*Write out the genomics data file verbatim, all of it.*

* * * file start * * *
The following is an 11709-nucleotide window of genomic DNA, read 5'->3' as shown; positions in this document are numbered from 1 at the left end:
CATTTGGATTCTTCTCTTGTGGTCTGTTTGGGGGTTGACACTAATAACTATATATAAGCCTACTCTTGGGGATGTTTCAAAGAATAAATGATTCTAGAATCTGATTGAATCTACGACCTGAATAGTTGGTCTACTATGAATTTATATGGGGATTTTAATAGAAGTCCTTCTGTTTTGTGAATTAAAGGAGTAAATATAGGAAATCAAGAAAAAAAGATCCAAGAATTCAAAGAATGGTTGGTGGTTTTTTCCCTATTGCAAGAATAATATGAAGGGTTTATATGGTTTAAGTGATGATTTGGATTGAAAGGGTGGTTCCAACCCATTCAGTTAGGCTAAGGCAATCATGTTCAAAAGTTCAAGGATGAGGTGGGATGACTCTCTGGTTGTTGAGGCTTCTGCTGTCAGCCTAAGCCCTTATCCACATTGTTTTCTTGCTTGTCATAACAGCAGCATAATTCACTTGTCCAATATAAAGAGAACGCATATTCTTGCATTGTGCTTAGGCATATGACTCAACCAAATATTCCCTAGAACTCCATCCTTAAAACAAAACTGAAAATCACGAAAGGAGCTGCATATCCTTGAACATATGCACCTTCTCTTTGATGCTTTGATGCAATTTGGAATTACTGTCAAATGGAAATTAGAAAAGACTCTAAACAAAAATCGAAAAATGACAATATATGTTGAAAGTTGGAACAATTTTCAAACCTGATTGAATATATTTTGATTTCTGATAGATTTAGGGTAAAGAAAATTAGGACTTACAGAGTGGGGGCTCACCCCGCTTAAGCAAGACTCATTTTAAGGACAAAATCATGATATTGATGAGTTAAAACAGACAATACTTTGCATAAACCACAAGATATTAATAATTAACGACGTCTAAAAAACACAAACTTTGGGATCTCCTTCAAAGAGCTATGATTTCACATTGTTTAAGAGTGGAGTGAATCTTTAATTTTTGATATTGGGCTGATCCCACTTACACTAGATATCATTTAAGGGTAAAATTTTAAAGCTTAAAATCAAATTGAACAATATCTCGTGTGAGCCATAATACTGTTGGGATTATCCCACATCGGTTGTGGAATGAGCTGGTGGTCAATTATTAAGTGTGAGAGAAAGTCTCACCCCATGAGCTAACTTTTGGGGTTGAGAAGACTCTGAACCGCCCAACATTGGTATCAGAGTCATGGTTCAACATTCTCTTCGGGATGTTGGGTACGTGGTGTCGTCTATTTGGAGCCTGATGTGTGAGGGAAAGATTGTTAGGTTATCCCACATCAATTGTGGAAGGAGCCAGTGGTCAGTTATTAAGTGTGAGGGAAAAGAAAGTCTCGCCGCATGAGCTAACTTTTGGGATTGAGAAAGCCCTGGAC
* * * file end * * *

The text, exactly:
The following is an 11709-nucleotide window of genomic DNA, read 5'->3' as shown; positions in this document are numbered from 1 at the left end:
CATTTGGATTCTTCTCTTGTGGTCTGTTTGGGGGTTGACACTAATAACTATATATAAGCCTACTCTTGGGGATGTTTCAAAGAATAAATGATTCTAGAATCTGATTGAATCTACGACCTGAATAGTTGGTCTACTATGAATTTATATGGGGATTTTAATAGAAGTCCTTCTGTTTTGTGAATTAAAGGAGTAAATATAGGAAATCAAGAAAAAAAGATCCAAGAATTCAAAGAATGGTTGGTGGTTTTTTCCCTATTGCAAGAATAATATGAAGGGTTTATATGGTTTAAGTGATGATTTGGATTGAAAGGGTGGTTCCAACCCATTCAGTTAGGCTAAGGCAATCATGTTCAAAAGTTCAAGGATGAGGTGGGATGACTCTCTGGTTGTTGAGGCTTCTGCTGTCAGCCTAAGCCCTTATCCACATTGTTTTCTTGCTTGTCATAACAGCAGCATAATTCACTTGTCCAATATAAAGAGAACGCATATTCTTGCATTGTGCTTAGGCATATGACTCAACCAAATATTCCCTAGAACTCCATCCTTAAAACAAAACTGAAAATCACGAAAGGAGCTGCATATCCTTGAACATATGCACCTTCTCTTTGATGCTTTGATGCAATTTGGAATTACTGTCAAATGGAAATTAGAAAAGACTCTAAACAAAAATCGAAAAATGACAATATATGTTGAAAGTTGGAACAATTTTCAAACCTGATTGAATATATTTTGATTTCTGATAGATTTAGGGTAAAGAAAATTAGGACTTACAGAGTGGGGGCTCACCCCGCTTAAGCAAGACTCATTTTAAGGACAAAATCATGATATTGATGAGTTAAAACAGACAATACTTTGCATAAACCACAAGATATTAATAATTAACGACGTCTAAAAAACACAAACTTTGGGATCTCCTTCAAAGAGCTATGATTTCACATTGTTTAAGAGTGGAGTGAATCTTTAATTTTTGATATTGGGCTGATCCCACTTACACTAGATATCATTTAAGGGTAAAATTTTAAAGCTTAAAATCAAATTGAACAATATCTCGTGTGAGCCATAATACTGTTGGGATTATCCCACATCGGTTGTGGAATGAGCTGGTGGTCAATTATTAAGTGTGAGAGAAAGTCTCACCCCATGAGCTAACTTTTGGGGTTGAGAAGACTCTGAACCGCCCAACATTGGTATCAGAGTCATGGTTCAACATTCTCTTCGGGATGTTGGGTACGTGGTGTCGTCTATTTGGAGCCTGATGTGTGAGGGAAAGATTGTTAGGTTATCCCACATCAATTGTGGAAGGAGCCAGTGGTCAGTTATTAAGTGTGAGGGAAAAGAAAGTCTCGCCGCATGAGCTAACTTTTGGGATTGAGAAAGCCCTGGAC